Erik Stegman, Carry the Kettle First Nation (Assiniboine), is Executive Director at the Center for Native American Youth at the Aspen Institute. Before joining the CNAY team, Erik led field outreach and advocacy for the Poverty to Prosperity program at the Center for American Progress. Before American Progress, he served as majority Counsel for the U.S. Senate Committee on Indian Affairs under the leadership of Sen. Daniel K. Akaka (HI). He was an expert on a wide range of policy issues affecting tribal governments including economic development, law enforcement, violence against women, tax, education, and telecommunications. In that role, he also led the development of the Stand Against Violence and Empower (SAVE) Native Women Act, which was signed into law as part of the Violence Against Women Act Reauthorization of 2013. Before joining the Senate, Erik was appointed in 2011 to serve as Policy Advisor to Assistant Deputy Secretary Kevin Jennings at the U.S. Department of Education’s Office of Safe and Drug-Free Schools. During his time in the administration, he led an intra-agency working group on American Indian policy development. He began his career in Washington, D.C. at the National Congress of American Indians Policy Research Center.
Erik holds a J.D. from UCLA School of Law, an M.A. in American Indian Studies from UCLA’s Graduate Division, and a B.A. from Whittier College.
Josie Raphaelito is a Program Manager for the Center for Native American Youth at the Aspen Institute. Josie graduated with a Master's Degree in Public Health from The George Washington University. Her Master's thesis focused on a policy initiative, aimed to increase access to mental health services through workforce development strategies, for the Indian Health Service. Suicide prevention in Indian Country is an area of true passion for Josie.
Prior to graduate school, she studied Athletic Training at the University of New England in Maine. While living in DC Josie has interned at both the National Congress of American Indians and the National Indian Health Board. Other experience includes time at the Albuquerque Area Southwest Tribal Epidemiology Center and the Centers for Disease Control and Prevention. Josie grew up on the Ramah Navajo Reservation in New Mexico and is an enrolled member of the Navajo Nation.
In 2012, Josie was recognized by the National Council of Urban Indian Health with their 2012 Impact Award and was also selected as a recipient of the National Center for American Indian Enterprise Development's prestigious "Native American 40 Under 40" award.
Ryan Ward is a Senior Program Associate for the Center for Native American Youth at The Aspen Institute. Ryan grew up in Oregon and is an enrolled member of the Cowlitz Tribe of Indians in Washington State. He is a graduate of the University of Washington School of Law.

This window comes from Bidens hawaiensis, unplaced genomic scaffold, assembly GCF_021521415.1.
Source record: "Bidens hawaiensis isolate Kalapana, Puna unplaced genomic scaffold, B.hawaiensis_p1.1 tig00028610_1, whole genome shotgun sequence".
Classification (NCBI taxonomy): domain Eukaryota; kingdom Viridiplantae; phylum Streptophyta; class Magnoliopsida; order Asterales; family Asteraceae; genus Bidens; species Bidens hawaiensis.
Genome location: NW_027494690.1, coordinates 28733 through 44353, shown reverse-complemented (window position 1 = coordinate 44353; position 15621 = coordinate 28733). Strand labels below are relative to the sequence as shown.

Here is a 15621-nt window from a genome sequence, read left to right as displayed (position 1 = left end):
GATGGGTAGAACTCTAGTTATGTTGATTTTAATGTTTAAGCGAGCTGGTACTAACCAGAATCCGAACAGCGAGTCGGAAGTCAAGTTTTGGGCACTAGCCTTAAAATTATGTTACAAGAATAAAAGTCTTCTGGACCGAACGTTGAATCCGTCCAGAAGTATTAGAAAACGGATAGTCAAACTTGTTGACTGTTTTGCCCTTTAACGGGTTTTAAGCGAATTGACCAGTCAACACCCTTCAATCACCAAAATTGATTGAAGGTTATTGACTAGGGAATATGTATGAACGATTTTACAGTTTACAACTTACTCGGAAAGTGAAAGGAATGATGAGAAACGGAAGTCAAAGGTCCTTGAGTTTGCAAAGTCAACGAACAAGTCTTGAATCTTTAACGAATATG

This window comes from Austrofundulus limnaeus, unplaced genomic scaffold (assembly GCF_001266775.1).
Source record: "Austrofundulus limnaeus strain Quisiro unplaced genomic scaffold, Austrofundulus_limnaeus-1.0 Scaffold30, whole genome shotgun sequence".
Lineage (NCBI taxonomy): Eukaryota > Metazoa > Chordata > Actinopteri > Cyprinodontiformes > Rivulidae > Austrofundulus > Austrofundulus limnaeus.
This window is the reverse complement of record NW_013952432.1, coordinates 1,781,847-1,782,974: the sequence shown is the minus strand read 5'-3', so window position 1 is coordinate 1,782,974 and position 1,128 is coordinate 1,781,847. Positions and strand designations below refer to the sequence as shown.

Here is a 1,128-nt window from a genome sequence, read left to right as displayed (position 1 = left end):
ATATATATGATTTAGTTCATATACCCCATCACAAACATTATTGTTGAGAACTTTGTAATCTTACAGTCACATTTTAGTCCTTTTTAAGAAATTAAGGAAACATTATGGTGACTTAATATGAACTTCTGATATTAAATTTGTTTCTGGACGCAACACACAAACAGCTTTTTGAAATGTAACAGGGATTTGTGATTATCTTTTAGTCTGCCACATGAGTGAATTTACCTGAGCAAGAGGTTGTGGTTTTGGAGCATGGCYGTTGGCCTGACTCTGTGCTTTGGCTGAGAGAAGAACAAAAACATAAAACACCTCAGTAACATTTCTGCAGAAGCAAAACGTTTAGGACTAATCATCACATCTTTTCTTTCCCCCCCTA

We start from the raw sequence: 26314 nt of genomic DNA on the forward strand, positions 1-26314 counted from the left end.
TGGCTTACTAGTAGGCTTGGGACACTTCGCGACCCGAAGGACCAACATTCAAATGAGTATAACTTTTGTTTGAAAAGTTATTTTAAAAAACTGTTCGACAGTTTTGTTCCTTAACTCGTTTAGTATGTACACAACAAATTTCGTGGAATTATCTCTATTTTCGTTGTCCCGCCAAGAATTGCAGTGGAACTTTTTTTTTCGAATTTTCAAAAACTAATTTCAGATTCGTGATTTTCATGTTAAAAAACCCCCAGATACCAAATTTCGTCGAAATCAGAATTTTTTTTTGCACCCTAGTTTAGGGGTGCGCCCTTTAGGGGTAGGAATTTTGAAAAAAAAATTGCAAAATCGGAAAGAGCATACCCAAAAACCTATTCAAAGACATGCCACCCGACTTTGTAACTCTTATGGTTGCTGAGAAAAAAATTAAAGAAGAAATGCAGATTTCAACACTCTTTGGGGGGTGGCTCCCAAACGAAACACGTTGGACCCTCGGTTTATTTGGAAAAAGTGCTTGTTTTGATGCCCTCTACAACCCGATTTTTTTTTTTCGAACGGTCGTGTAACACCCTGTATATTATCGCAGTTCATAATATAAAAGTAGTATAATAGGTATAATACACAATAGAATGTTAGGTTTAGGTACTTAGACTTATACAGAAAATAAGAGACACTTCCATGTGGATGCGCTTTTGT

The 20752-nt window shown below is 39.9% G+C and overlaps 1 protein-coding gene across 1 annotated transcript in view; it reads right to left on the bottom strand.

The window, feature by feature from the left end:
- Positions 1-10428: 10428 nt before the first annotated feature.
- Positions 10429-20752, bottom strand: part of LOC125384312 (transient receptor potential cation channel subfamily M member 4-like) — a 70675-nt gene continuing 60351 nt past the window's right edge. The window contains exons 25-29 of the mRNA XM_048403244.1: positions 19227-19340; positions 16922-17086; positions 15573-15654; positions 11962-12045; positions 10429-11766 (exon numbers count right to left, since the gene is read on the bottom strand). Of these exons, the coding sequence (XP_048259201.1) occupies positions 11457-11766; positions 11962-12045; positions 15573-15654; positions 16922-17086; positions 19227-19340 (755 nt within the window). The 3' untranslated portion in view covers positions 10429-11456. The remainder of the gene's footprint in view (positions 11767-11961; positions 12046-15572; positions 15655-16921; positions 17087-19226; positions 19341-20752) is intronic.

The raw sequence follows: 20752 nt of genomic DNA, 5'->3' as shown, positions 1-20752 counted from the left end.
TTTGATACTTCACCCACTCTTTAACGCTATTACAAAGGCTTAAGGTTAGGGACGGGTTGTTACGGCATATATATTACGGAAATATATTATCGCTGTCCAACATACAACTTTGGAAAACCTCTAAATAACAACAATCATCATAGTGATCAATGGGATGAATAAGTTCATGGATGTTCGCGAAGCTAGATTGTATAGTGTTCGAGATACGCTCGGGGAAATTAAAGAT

During law school, Ryan worked at the Oregon Supreme Court and then later at the Native American Rights Fund (NARF) in the DC office. While at NARF, Ryan worked on issues ranging from Indian water rights to fee-to-trust land transactions, and also on NARF's Tribal Supreme Court Project.
Prior to law school, he studied the History of American Indian Policy at Willamette University. While at Willamette, he volunteered at Chemawa Indian School as a mentor/tutor to Native youth from all over the country. Between his undergraduate studies and law school, Ryan worked as a reading instructor at an elementary school in Salem, Oregon and as an AmeriCorps VISTA in Hawaii.
Amber Richardson serves as program coordinator for the Center for Native American Youth at the Aspen Institute. Amber graduated from Duke University in 2013 as a Gates Millennium Scholar with a Bachelor’s Degree in Psychology. While earning her undergraduate degree, Amber served as President of the Duke Native American Student Alliance.
Amber grew up in Hollister, North Carolina, and is an enrolled member of the Haliwa-Saponi Indian Tribe. She has represented and contributed to her tribal community by serving on the executive council of the North Carolina Native American Youth Organization (NCNAYO), working for a youth grant-writing program called North Carolina Giving Indians Volunteer Experience (NCGIVE), interning at the Haliwa-Saponi Tribal Enrollment Office and travelling as a fancy shawl dancer on the powwow trail. In 2007, Amber was awarded the Joseph Richardson Outstanding Indian Student Award for her commitment to academic excellence.
Prior to moving to Washington, D.C., Amber worked with the B.O.O.S.T. Program (Building Opportunities and Overtures in Science and Technology) to increase access to mentorship and STEM opportunities for minority students in Durham, North Carolina. Amber’s love for serving minority communities and passion for supporting the representation and development of American Indian youth led her to the Center for Native American Youth.